The IRS Mileage Rates are important if you use a personal car for business, charity or medical reasons. We've compiled the federal mileage rates for the last few years.
The IRS sets the standard mileage rate as a way to compensate taxpayers for the cost of using their vehicles. It hasn't put the exact formula out but we know these rates include gas prices, oil costs, depreciation and wear and tear. The IRS typically leaves a single rate for the entire year. But, as you can see, it changed in 2011 due to volatile gas prices.
Medical mileage plays into your medical expense deduction. You can deduct transportation costs for yourself, a spouse or a dependent. The transportation costs must be primarily for and essential to medical care.
The mileage rate of 14 cents per mile for charitable purposes hasn't changed in a long time.
Using the standard mileage rate means calculating your deduction is quite simple. You multiply the amount of miles by the applicable rate to come up with your deduction.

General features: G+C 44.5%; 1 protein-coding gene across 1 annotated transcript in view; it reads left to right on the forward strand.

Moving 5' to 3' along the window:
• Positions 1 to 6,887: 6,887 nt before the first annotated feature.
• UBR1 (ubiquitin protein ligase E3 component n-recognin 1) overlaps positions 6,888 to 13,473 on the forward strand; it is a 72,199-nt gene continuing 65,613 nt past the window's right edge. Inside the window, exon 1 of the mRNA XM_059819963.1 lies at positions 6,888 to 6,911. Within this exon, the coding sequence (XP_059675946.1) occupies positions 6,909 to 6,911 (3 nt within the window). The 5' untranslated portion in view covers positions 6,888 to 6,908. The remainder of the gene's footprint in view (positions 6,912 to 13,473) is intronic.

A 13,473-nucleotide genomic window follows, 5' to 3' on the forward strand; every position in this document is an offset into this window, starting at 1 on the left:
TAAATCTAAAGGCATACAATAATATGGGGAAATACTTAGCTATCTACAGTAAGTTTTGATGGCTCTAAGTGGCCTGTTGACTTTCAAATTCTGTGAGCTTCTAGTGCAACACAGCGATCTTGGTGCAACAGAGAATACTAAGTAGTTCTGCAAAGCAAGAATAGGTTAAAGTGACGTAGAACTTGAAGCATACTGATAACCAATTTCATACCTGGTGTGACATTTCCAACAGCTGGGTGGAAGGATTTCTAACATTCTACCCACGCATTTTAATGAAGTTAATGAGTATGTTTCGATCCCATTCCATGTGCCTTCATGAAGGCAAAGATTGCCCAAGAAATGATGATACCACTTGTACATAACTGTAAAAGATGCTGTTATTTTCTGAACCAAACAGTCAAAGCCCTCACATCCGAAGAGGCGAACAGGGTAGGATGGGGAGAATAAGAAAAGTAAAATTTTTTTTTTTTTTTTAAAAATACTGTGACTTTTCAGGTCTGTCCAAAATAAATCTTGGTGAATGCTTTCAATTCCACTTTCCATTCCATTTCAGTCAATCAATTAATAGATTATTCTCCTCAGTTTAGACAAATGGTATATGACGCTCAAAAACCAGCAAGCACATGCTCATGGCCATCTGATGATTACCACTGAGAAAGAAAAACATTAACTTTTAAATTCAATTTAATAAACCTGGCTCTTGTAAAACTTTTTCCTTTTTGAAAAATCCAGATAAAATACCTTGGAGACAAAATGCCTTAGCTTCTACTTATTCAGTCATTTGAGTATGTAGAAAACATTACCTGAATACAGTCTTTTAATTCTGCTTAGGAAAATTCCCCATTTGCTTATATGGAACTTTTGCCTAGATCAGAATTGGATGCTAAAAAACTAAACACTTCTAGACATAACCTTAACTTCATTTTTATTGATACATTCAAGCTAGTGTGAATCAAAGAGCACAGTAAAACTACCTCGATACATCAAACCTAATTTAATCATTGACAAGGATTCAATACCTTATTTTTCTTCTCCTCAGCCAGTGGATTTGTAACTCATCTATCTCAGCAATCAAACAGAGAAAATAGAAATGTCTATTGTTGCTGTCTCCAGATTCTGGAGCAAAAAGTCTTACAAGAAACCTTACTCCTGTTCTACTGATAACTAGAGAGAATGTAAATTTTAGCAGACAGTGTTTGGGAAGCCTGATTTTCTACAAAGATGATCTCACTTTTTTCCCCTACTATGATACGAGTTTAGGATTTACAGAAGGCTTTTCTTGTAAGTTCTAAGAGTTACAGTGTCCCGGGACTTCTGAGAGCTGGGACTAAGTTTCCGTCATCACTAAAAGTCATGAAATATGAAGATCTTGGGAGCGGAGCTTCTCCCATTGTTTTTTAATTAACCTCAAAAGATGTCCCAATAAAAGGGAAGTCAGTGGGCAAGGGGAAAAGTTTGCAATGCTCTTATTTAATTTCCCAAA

Of course, the IRS doesn't just take your word for these miles. If you ever face an audit, you'll need an accurate mileage log. If you don't have one, the IRS can negate the deduction and add penalties on top of it.
The official IRS mileage reimbursement rate is ... nothing. The IRS doesn't mandate businesses reimburse employees for company mileage. Many companies do this in order to attract and retain talent, though. Many companies peg the reimbursement rate to the standard mileage rate. If your company pays lower than that, you may be eligible for a partial reimbursement. Of course, you're going to need accurate an mileage log to claim that.
All data is taken from the IRS.
The rich text element allows you to create and format headings, paragraphs, blockquotes, images, and video all in one place instead of having to add and format them individually. Just double-click and easily create content.
A rich text element can be used with static or dynamic content. For static content, just drop it into any page and begin editing. For dynamic content, add a rich text field to any collection and then connect a rich text element to that field in the settings panel. Voila!
Headings, paragraphs, blockquotes, figures, images, and figure captions can all be styled after a class is added to the rich text element using the "When inside of" nested selector system.